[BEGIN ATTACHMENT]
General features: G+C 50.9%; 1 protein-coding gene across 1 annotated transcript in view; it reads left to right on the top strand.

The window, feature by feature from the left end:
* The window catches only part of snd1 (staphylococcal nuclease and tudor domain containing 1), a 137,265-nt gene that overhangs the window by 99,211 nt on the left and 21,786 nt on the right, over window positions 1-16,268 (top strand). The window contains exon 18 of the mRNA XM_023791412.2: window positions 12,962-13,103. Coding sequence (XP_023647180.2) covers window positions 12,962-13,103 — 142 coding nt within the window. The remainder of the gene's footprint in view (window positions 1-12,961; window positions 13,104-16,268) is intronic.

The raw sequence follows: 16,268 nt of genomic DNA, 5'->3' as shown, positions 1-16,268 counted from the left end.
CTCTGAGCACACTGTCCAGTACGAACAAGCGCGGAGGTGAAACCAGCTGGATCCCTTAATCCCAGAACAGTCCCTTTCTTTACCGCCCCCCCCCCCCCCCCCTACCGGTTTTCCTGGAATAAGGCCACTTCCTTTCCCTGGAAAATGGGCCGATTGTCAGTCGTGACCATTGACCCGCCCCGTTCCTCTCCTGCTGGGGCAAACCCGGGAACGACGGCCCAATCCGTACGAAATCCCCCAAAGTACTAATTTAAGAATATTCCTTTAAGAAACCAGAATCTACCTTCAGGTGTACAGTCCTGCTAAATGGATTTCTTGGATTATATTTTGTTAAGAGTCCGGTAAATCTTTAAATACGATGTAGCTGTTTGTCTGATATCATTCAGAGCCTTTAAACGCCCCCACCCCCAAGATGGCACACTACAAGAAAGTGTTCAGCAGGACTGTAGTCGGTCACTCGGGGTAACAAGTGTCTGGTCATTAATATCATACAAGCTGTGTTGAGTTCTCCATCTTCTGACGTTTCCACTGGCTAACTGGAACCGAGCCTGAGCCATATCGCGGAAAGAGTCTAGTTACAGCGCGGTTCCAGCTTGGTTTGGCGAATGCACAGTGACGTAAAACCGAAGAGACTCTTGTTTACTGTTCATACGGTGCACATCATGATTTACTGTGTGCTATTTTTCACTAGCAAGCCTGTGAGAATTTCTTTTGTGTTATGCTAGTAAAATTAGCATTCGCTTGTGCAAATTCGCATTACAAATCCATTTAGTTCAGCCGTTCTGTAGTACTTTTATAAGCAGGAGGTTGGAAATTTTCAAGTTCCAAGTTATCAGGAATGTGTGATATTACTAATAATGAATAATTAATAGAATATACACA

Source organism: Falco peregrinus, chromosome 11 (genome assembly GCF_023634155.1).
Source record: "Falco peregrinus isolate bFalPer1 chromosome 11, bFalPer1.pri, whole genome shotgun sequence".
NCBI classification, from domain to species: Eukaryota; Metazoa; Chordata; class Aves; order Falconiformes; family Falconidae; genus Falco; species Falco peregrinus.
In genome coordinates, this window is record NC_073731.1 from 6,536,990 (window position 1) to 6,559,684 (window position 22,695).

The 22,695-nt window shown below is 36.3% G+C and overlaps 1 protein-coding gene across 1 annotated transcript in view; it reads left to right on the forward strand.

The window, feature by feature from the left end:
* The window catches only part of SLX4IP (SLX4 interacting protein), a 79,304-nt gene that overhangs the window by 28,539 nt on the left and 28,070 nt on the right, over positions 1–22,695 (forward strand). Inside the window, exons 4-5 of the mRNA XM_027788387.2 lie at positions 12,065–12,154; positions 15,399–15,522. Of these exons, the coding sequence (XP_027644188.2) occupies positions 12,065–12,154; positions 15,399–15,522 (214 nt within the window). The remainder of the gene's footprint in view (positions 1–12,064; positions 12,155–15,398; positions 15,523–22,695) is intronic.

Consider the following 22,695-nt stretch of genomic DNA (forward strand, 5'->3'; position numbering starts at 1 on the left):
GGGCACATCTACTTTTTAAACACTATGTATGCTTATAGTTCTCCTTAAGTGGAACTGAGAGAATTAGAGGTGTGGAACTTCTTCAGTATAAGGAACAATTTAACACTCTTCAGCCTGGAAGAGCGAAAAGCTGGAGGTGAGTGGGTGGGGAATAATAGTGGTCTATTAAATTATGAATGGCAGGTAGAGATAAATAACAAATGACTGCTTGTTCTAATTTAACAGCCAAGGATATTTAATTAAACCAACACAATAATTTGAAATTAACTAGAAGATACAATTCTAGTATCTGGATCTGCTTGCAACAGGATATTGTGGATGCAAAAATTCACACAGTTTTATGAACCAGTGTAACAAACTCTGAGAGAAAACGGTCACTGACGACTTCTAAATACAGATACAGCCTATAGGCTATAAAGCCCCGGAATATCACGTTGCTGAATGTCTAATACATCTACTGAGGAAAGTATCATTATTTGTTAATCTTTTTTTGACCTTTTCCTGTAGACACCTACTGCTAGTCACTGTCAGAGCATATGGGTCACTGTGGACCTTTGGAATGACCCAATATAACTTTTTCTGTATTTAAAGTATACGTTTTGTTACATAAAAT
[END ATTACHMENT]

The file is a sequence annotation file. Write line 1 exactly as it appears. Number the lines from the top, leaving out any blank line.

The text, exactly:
General features: G+C 50.9%; 1 protein-coding gene across 1 annotated transcript in view; it reads left to right on the top strand.